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On Saturday at 6pm, something cataclysmic is set to happen – the world is going to experience “Rapture”. That at least is what Harold Camping, an evangelical broadcaster based in California, has been telling everyone. At the appointed hour, we’re informed, all true Christians will be snatched away and rapturously transported to heaven. Everyone else – presumably the followers of other religions and people like Richard Dawkins – will be left to suffer the prolonged agony of “tribulation” until the final destruction of the universe, which is set to take place on 21 October.

There are two tantalising psychological issues surrounding the predictions made by doomsday cults. One is why people become entranced by the idea of the end of times, and the other is how they make sense after the event, when the predictions of salvation and catastrophe have failed to materialise. A number of theories have been put forward to explain the periodic rise and fall of eschatological beliefs, the most persuasive being the notion that they are fostered by pervasive feelings of insecurity.

The first proper attempt to explain how people deal with discredited doomsday predictions was described by Leon Festinger and his colleagues in their book, When Prophecy Fails. In 1954 the authors gained access to a Michigan cult who believed that there would be a great flood on 21 December, leading to the destruction of everyone except the true believers, who would be whisked to safety in a flying saucer. Festinger and his colleagues interviewed members of the cult before and after the appointed day. They discovered that instead of abandoning their beliefs when the flood and the flying saucer failed to materialise, most cult members actually consolidated their beliefs and increased their attachment to the group. They explained this in terms of “cognitive dissonance” – the psychological discomfort that people experience when their beliefs come into conflict.

There have been other occasions when failed predictions have consolidated members’ attachment to their group. When the Church of the True Word prophesied nuclear disaster in the early 60s, 100 followers hid in underground shelters for several weeks, only to emerge with their beliefs strengthened, not weakened, by the experience.

Intuitively, you’d expect to find that messianic leaders who get their predictions wrong are likely to become discredited and to be abandoned by their followers. But that’s not necessarily what happens. Instead, it’s been suggested that because followers need to reduce their feelings of dissonance, they may actually consolidate their initial beliefs and redouble their efforts to persuade other people of their validity.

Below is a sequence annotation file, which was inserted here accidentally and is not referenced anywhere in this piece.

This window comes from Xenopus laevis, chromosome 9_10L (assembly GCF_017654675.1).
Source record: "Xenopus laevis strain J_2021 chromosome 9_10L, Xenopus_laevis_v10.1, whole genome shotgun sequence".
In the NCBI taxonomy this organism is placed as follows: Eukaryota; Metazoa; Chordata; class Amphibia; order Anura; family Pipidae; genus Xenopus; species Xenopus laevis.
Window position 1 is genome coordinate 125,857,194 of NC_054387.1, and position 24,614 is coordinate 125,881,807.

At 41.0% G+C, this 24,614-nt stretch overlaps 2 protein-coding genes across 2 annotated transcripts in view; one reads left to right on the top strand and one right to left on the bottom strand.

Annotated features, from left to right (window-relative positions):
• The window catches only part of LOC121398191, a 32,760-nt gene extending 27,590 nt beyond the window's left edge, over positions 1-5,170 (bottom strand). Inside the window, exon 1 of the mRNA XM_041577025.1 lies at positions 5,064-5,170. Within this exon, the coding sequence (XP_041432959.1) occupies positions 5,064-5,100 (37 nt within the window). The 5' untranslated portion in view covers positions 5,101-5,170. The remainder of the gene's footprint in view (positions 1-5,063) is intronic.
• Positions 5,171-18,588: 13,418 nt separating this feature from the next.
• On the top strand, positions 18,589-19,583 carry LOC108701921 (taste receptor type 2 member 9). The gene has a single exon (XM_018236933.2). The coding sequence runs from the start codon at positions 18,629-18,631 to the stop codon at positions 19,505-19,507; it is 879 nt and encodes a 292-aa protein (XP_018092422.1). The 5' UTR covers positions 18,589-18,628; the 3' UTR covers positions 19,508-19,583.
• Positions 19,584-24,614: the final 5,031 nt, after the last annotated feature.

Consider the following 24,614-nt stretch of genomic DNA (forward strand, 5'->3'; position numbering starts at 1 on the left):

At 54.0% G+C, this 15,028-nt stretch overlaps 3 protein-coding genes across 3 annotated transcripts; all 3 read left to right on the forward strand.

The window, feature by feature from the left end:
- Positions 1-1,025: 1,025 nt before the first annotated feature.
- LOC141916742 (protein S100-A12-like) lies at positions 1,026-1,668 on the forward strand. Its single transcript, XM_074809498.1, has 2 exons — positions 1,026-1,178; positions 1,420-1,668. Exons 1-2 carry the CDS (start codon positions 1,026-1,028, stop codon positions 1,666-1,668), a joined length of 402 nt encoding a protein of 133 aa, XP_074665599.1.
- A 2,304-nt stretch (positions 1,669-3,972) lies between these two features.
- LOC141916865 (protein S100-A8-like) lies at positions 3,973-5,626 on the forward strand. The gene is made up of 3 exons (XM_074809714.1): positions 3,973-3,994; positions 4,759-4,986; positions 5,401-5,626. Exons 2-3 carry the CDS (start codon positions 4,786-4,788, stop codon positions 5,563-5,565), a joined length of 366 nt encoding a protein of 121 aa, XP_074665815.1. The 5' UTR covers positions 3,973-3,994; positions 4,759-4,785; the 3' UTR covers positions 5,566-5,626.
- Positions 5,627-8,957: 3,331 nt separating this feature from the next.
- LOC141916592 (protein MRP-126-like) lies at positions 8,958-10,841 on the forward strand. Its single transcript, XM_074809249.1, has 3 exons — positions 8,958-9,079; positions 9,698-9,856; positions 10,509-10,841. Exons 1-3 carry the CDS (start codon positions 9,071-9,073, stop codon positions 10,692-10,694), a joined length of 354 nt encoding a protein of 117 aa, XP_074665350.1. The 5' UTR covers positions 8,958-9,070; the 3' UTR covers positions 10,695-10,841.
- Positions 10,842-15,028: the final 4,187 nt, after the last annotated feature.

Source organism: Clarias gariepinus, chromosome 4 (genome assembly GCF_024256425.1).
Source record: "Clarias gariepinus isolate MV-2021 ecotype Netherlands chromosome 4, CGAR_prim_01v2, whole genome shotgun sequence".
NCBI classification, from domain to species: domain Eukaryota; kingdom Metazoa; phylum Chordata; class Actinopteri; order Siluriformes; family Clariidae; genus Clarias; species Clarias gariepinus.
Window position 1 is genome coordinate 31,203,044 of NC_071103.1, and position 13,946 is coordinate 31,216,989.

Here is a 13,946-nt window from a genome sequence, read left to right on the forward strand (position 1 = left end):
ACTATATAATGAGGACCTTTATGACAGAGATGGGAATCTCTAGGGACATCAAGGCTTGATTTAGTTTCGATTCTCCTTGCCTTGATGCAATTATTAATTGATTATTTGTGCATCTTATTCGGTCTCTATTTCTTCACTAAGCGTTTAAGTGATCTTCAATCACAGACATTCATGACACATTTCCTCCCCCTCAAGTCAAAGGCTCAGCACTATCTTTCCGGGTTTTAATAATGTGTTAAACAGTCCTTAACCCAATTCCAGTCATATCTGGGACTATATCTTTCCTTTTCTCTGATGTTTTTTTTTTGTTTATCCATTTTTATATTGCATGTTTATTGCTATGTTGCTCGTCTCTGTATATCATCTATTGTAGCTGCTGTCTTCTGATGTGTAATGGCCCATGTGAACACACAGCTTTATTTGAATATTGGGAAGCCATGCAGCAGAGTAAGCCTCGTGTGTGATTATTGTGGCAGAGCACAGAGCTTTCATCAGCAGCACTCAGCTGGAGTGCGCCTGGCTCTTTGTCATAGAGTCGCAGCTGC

In the wake of a failed prophecy, a leader can always deny that he ever made that prediction or insist that he said something else. In some instances these denials may be premeditated, while in others they may arise from genuine distortions of memory – including what psychologists call “hindsight bias”. Believers may even insist that the prophecy has happened, not in our world, but in some spiritual sphere.

Alternatively, failed prophecies may conveniently be postponed to a later date. For example, the Millerites, a north American religious group, predicted that the Second Coming would take place in 1833, but when nothing happened they rescheduled the event for 1844. This deferred solution is similar to the one used by Camping, who initially predicted that the Rapture would occur during September 1994. When nothing happened he explained it away as an error in his calculations.

Although leaders of doomsday cults occasionally profit from their errors, as Camping appears to have done, there are recorded cases where botched predictions have actually reduced the appeal of religious movements. To be on the safe side, leaders like Camping should heed the advice of Casey Stengel, the baseball legend, who insisted that we should “never make predictions, especially about the future”. Guardian

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